Saturday, 29 June 2013

ePulp Review of the Week - Ten A Week Steale by Stephen Jared.

Ten A Week StealeTen A Week Steale by Stephen Jared
My rating: 4 of 5 stars

*E-Pulp Warning* All my e-reading is e-pulp focused so my reviews are written with e-pulp in mind. Reader beware :) *E-Pulp Warning*

Overall: 4 stars (Recommend).

Ten A Week Steale is a great little noir story set in 1920s Hollywood, authentically capturing the mood and the city as Steale does what hard-boiled men do. Hollywood is captured brilliantly by someone who obviously loves the genre and the setting and, although it's not the fastest or pulpiest story around, it's well worth a look.

Pacing and Action: 3 stars.

To be honest, the story probably wasn't written as a pulp story. At least not dialled up to 'Full Throttle' which makes 3 stars a little awkward. By the standards of any other genre this has plenty of fisticuffs and dames, villains and other action galore. But by pulp standards there's a lot of thinking and brooding and contemplating the nature of life etc. None of this detracts from the story in any way but it does lack that pulpy extreme.

Pulp Concept: 4 stars.

Steale isn't a Private Investigator cliche and the use of 1920s Hollywood rather than the 30s are both nice touches that give Steale his own road to walk. The back story also makes all of what happens completely plausible as the hard-boiled action ensues. It's classic era setting and the easy action tropes it allows all come together for a pulp concept that, while not ground-breaking, certainly does the job.

Then there's the setting. First class. The author clearly has a love for this era and this town and it shows from the details sprinkled throughout. You don't drown in it but the sense that you're wandering through these gaudy temples to the new demi-gods of their age is palpable. Fantastic stuff that begs to be explored further.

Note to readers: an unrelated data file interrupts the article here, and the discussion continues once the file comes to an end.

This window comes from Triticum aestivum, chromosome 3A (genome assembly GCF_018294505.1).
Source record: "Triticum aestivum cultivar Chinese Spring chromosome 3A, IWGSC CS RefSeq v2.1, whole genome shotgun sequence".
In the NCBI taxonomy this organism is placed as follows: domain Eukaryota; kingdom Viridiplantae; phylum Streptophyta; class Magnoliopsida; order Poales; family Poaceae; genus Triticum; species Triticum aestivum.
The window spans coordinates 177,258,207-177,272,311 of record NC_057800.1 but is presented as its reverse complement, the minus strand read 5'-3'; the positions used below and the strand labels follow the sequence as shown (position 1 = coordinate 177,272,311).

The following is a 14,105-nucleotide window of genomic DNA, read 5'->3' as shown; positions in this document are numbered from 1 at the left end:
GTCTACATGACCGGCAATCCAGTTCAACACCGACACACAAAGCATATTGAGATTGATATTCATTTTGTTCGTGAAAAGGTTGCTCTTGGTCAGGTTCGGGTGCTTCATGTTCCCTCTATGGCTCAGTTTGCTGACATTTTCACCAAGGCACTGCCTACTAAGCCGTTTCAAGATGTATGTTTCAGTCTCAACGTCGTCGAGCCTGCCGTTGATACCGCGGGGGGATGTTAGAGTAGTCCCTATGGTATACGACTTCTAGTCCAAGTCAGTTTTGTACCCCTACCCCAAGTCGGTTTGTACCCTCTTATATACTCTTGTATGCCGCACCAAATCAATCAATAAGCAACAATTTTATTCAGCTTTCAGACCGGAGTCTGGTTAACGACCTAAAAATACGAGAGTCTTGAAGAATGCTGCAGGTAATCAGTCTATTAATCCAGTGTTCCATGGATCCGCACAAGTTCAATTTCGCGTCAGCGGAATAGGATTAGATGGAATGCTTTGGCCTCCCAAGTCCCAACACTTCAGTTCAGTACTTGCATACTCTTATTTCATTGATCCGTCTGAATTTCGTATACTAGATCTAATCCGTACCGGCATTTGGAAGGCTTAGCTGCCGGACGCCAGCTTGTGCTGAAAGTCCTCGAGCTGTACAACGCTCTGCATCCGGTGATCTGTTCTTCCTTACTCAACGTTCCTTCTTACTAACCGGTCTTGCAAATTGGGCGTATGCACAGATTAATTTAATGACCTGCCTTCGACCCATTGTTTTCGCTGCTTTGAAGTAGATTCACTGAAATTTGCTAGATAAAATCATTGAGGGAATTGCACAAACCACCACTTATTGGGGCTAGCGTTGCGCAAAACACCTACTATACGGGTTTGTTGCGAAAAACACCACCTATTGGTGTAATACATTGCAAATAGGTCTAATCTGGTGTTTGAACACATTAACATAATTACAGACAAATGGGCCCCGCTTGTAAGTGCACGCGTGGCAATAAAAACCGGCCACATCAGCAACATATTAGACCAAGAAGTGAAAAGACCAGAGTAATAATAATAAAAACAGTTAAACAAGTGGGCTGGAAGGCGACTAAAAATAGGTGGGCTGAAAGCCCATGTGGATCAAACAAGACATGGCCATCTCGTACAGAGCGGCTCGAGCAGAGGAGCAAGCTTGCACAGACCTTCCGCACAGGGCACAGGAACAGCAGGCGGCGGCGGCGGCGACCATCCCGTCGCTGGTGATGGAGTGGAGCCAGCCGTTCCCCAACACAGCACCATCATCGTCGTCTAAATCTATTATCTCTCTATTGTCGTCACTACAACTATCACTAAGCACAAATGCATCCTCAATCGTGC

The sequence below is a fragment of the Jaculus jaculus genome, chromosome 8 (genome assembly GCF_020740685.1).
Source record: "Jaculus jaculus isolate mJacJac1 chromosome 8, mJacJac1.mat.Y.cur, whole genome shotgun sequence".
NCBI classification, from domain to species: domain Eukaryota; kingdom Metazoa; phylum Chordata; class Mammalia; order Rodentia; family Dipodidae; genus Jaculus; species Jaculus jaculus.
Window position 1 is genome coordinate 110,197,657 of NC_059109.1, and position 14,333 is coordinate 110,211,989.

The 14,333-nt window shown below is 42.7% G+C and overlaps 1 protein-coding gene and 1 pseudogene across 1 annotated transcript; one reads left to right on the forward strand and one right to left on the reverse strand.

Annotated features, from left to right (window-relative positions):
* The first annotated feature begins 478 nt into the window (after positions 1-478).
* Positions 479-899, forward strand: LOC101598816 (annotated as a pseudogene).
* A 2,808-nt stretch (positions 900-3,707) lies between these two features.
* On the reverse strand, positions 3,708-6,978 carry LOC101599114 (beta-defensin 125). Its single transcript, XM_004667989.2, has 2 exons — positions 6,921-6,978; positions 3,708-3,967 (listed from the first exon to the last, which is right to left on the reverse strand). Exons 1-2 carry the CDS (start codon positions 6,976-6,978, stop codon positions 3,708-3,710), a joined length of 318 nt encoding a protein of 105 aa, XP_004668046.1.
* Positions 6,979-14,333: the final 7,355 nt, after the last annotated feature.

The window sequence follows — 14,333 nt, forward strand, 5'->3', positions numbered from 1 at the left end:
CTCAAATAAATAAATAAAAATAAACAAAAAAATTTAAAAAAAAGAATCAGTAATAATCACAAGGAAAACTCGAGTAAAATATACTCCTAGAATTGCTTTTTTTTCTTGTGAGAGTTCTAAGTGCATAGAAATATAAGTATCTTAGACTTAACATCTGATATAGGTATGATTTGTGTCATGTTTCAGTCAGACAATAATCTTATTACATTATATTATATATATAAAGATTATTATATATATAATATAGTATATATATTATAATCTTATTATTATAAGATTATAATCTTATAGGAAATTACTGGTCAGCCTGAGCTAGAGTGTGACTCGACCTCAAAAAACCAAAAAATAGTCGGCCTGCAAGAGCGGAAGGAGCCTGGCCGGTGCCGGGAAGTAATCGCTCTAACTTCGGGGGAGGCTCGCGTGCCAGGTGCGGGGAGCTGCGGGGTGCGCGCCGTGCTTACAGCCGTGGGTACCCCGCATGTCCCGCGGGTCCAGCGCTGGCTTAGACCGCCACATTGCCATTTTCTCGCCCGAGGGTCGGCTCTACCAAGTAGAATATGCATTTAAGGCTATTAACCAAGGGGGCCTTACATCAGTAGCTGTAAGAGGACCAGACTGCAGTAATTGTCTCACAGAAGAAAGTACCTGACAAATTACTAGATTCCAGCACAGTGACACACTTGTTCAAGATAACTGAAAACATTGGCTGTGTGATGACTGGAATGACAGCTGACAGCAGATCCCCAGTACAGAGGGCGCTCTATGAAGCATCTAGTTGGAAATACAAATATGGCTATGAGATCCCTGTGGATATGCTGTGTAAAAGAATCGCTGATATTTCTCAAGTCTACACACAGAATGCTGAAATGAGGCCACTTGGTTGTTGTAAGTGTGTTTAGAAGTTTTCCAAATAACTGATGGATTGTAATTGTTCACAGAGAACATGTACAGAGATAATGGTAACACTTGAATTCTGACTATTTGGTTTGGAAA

Character Development: 4 stars.

Related to the pacing this is a book that has plenty of character development and a fair bit of introspection and self awareness. Being noir-ish tends to do that :) The characters are well rounded, have plausible motivations and personalities and they are all indelibly tied to the world in which they exist and it works very well.

Production: 5 stars.

Have you seen that cover? Wow. Gorgeous. Eye catching, era relevant and professional. And that's a sentence you could use to describe the whole package. It's been edited properly and is a quality production all round.

Series Potential: 3 stars.

This is where I'm guessing the story was not originally intended as a straight up pulp story. While there's definitely space to produce sequels and create a series - and the author's familiarity with the setting BEGS for SOMETHING set in 1920s Hollywood - the story does little to set up a serialised status quo. While this isn't an issue for people not interested in the pulpier side of life, for those of us who are it's another indicator that, while a good read, it's not straight up pulp.

Wrap Up.

A good, entertaining story that anyone with an interest in noir or hard-boiled detectives should like, with an interesting twist thanks to the setting and atypical era. Not to take from this though, it's not the pulpiest story going, even if it is of the highest quality.

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